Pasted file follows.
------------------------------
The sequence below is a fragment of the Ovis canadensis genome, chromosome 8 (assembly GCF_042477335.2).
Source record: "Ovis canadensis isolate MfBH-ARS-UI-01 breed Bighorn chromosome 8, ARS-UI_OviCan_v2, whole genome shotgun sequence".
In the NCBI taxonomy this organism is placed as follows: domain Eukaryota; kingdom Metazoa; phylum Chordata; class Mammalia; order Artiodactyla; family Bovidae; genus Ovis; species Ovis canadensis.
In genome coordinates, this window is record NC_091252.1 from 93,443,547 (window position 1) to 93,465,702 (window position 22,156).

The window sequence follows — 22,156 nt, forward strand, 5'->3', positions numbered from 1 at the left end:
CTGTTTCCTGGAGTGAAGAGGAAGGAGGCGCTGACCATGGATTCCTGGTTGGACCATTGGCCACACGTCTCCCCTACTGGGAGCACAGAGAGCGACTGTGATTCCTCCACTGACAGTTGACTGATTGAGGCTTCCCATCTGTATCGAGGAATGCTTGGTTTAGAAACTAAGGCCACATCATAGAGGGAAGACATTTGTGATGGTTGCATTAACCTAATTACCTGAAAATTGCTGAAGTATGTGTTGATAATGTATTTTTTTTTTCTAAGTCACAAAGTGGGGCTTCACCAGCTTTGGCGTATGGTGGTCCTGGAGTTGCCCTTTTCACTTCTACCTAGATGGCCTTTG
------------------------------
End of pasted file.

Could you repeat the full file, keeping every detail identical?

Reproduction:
The sequence below is a fragment of the Ovis canadensis genome, chromosome 8 (assembly GCF_042477335.2).
Source record: "Ovis canadensis isolate MfBH-ARS-UI-01 breed Bighorn chromosome 8, ARS-UI_OviCan_v2, whole genome shotgun sequence".
In the NCBI taxonomy this organism is placed as follows: domain Eukaryota; kingdom Metazoa; phylum Chordata; class Mammalia; order Artiodactyla; family Bovidae; genus Ovis; species Ovis canadensis.
In genome coordinates, this window is record NC_091252.1 from 93,443,547 (window position 1) to 93,465,702 (window position 22,156).

The window sequence follows — 22,156 nt, forward strand, 5'->3', positions numbered from 1 at the left end:
CTGTTTCCTGGAGTGAAGAGGAAGGAGGCGCTGACCATGGATTCCTGGTTGGACCATTGGCCACACGTCTCCCCTACTGGGAGCACAGAGAGCGACTGTGATTCCTCCACTGACAGTTGACTGATTGAGGCTTCCCATCTGTATCGAGGAATGCTTGGTTTAGAAACTAAGGCCACATCATAGAGGGAAGACATTTGTGATGGTTGCATTAACCTAATTACCTGAAAATTGCTGAAGTATGTGTTGATAATGTATTTTTTTTTTCTAAGTCACAAAGTGGGGCTTCACCAGCTTTGGCGTATGGTGGTCCTGGAGTTGCCCTTTTCACTTCTACCTAGATGGCCTTTG